Voices from Russia

Saturday, 23 August 2014

Вечная ему память. Reader John Richard Daeunhauer: Orthodox Christian and Poet

00 Dauenhauers. 22.08.14

A note to my readers… anything that you see on this blogsite, you can post on yours… I don’t believe in suing people, puffing myself up, or trying to steal credit that’s not mine to steal. We’re all in this together…

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00 John Richard Daeunhauer. 23.08.14

Dick and Nora earlier this year, in May…

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Reader John Richard Daeuenhauer wasn’t only a scholar and preserver of Tlingit language and literacy. He was a faithful Orthodox Christian and Church Reader who attended services, received sacraments, served on his parish council, and was on the St Herman Seminary Board. One of his many legacies is his poetry, which fuses Orthodox theology with creative expression and interactions with the Alaskan landscape and people. Daeunhauer’s writings and poetry are full of the themes of personal transfiguration, death, and resurrection in Christ. The Orthodox faith helped shape his worldview; his essay The Spiritual Epiphany of Aleut clearly expressed that. Reader John showed an abiding interest in the Orthodox teaching of theosis, the gradual process of human beings becoming “partakers of the divine nature” (1 Peter 1.4) and growing in the likeness of God. He wrote:

The potential for divinity is inseparable from the potential for humanity, because, as Jesus teaches in the Gospel according to St Luke (17.21) that the Kingdom of God is within us and doesn’t come visibly in the form of a geographic place. Likewise, St John the Theologian repeats a theme throughout the Fourth Gospel that we all have the potential of being born as children of God (1.12-13) and that unless we undergo a spiritual rebirth or enlightenment… a spiritual coming alive… we can’t see the Kingdom of God (3.3-8). Conversely, the act or experience of enlightenment reveals the Kingdom of God.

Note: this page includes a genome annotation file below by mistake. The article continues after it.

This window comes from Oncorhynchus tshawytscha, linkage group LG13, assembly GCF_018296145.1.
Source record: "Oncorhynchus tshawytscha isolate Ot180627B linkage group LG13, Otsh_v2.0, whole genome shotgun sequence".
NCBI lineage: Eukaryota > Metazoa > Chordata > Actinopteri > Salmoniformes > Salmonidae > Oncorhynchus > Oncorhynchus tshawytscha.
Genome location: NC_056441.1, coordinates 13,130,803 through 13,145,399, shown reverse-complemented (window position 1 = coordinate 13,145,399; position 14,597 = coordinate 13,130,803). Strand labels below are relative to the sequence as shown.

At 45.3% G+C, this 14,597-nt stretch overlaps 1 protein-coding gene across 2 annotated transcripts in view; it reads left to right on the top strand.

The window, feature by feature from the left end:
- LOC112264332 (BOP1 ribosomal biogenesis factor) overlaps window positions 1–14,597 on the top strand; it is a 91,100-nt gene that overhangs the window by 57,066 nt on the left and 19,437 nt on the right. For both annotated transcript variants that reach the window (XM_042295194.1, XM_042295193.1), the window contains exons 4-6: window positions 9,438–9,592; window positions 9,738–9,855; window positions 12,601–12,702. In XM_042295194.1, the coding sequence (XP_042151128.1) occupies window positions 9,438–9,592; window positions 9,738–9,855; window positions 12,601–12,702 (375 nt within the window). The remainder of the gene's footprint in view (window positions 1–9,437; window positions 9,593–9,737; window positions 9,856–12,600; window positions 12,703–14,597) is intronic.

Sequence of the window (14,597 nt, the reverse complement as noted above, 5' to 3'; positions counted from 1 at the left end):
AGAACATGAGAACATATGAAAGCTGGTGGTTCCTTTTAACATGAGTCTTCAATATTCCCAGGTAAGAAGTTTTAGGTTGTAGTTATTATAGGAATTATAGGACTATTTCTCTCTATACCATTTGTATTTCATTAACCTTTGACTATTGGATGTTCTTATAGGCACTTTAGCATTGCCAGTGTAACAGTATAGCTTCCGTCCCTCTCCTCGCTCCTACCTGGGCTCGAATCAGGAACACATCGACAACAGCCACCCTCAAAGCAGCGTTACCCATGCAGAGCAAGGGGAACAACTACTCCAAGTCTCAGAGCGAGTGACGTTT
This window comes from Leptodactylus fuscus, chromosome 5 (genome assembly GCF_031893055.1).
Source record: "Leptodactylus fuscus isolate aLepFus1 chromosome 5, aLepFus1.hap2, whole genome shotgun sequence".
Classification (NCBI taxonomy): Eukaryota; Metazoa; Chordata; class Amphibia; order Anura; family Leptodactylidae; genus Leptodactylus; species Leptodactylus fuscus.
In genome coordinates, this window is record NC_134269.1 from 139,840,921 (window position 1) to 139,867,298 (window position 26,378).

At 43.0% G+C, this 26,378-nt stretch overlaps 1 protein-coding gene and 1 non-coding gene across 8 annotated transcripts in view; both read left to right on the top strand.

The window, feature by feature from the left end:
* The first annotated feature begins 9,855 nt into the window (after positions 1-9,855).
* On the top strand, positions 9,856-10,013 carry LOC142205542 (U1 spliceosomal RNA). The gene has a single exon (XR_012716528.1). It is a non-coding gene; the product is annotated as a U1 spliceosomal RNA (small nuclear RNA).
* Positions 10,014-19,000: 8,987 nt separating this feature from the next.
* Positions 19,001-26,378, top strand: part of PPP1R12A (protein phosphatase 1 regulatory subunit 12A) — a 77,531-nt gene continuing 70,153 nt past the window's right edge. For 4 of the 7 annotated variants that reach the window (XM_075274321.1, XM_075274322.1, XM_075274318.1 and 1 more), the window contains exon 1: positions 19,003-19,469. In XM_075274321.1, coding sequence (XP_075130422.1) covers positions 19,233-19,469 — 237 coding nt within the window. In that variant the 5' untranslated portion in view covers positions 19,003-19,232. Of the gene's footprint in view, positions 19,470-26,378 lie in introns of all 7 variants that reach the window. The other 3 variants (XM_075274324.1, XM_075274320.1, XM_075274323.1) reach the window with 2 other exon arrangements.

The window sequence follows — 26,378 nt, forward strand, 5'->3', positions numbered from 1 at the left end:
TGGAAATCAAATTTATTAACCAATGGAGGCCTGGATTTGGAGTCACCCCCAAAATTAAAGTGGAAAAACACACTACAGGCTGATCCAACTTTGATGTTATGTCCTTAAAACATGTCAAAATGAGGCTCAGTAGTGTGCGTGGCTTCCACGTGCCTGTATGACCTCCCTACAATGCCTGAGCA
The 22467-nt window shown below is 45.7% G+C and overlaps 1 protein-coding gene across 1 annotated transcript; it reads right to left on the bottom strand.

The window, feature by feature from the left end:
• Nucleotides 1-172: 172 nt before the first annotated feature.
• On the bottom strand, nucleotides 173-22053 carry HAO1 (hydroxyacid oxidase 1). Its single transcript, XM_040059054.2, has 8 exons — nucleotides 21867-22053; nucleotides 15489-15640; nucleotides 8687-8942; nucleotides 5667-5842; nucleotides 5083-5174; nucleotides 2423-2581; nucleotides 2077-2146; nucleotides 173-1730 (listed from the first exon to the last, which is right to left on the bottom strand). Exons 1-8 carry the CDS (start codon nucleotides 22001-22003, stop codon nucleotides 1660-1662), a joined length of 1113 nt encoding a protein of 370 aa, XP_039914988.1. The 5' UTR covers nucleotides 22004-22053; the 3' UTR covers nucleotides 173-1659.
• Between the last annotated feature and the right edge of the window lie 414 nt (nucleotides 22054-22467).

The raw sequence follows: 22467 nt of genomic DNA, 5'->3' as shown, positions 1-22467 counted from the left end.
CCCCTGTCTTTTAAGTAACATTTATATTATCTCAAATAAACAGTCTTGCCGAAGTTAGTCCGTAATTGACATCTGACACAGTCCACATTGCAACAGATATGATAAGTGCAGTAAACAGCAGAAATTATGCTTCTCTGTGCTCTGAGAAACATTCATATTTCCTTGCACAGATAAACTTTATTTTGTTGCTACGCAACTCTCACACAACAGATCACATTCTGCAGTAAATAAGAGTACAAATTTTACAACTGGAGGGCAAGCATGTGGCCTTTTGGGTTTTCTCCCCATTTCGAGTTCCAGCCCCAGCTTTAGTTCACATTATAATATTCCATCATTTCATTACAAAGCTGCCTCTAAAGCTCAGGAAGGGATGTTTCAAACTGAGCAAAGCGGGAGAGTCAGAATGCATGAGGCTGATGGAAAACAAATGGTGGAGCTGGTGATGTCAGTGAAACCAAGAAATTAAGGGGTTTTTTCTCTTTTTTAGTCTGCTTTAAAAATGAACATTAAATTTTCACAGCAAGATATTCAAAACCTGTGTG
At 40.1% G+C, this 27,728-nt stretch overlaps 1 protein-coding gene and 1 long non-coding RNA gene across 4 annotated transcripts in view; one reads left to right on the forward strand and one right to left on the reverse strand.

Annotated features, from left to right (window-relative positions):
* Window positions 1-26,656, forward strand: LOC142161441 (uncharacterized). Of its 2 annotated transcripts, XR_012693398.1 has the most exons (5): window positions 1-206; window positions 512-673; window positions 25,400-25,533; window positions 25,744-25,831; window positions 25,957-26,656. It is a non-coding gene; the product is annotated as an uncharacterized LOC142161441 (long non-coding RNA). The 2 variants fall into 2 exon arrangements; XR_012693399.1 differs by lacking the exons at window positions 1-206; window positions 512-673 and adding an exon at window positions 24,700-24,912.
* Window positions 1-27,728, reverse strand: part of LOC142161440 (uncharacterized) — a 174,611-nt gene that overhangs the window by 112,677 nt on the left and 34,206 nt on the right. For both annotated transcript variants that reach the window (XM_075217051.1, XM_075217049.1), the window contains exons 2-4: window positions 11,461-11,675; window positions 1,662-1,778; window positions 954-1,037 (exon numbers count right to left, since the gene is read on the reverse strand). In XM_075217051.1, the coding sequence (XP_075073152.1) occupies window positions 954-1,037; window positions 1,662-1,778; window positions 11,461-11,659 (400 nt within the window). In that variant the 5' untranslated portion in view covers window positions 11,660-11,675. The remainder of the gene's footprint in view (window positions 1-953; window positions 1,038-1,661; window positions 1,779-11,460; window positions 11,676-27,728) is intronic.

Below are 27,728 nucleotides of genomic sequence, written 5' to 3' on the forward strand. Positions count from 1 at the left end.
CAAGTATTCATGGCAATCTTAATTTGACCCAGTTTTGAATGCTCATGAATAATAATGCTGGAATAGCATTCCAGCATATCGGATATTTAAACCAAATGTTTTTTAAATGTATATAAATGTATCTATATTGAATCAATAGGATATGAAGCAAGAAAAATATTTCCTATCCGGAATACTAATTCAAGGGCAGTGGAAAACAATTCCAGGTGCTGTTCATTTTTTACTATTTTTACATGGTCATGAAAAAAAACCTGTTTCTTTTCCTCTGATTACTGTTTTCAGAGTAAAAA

Orthodox Alaska

January 1979, p. 35   

This quest for spiritual rebirth and regeneration certainly was a major theme in Dauenhauer’s life and work. As a faithful Orthodox Christian, Reader John sought to be personally transformed and transfigured by Jesus Christ and the life of the Church. Through personal rebirth, not only do we see the Kingdom of God (even in this life), but we become truly human. It’s only in relationship to God that we can become human beings.  Reader John’s love, humour, and kindness show that he had truly become a new creature in Christ.

Reader John often meditated and wrote on death and mortality in the Light of Christ’s Holy Resurrection. Now, he’s personally made that passage from death to life that he prayed about for many years.  His unpublished poetry collection Doxologies has two beautiful poems on Pascha, which express his belief in life after death and the unique way in which Orthodox services link the Church on earth with the Church in heaven. In these poems, the liturgical worship of the Church mirrors and reflects cosmic worship and transformation of all of God’s Creation. As we pray for Reader John, Norah, and family, his poetry can help us experience the Empty Tomb and the Light of Christ’s Holy Resurrection. They form a lasting legacy to Reader John’s abiding faith and hope in Christ. We believe that Reader John is now experiencing the heavenly cosmic Liturgy of which he wrote so convincingly. May His memory be eternal!

Вечная ему память

undated (after 19 August 2014)

The Diocese of Alaska

http://www.doaoca.org/news_140821_1.html

Friday, 22 August 2014

A Partnership of Language and Love: Reflecting on the Life of Dick Dauenhauer

00 Dauenhauers. 22.08.14

Nora and Dick Dauenhauer at St Nicholas Russian Orthodox Church

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Russian Orthodox funeral services are pending for former Alaska poet laureate Richard Dauenhauer who died on Tuesday. Dauenhauer had worked in many areas, including poetry, translation, and teaching. He was also the husband of Tlingit scholar and Alaska writer laureate Nora Marks Dauenhauer. For more than 40 years, they had a partnership of marriage and scholarship. In the early 1970s, Dick Dauenhauer taught folklore at Alaska Methodist University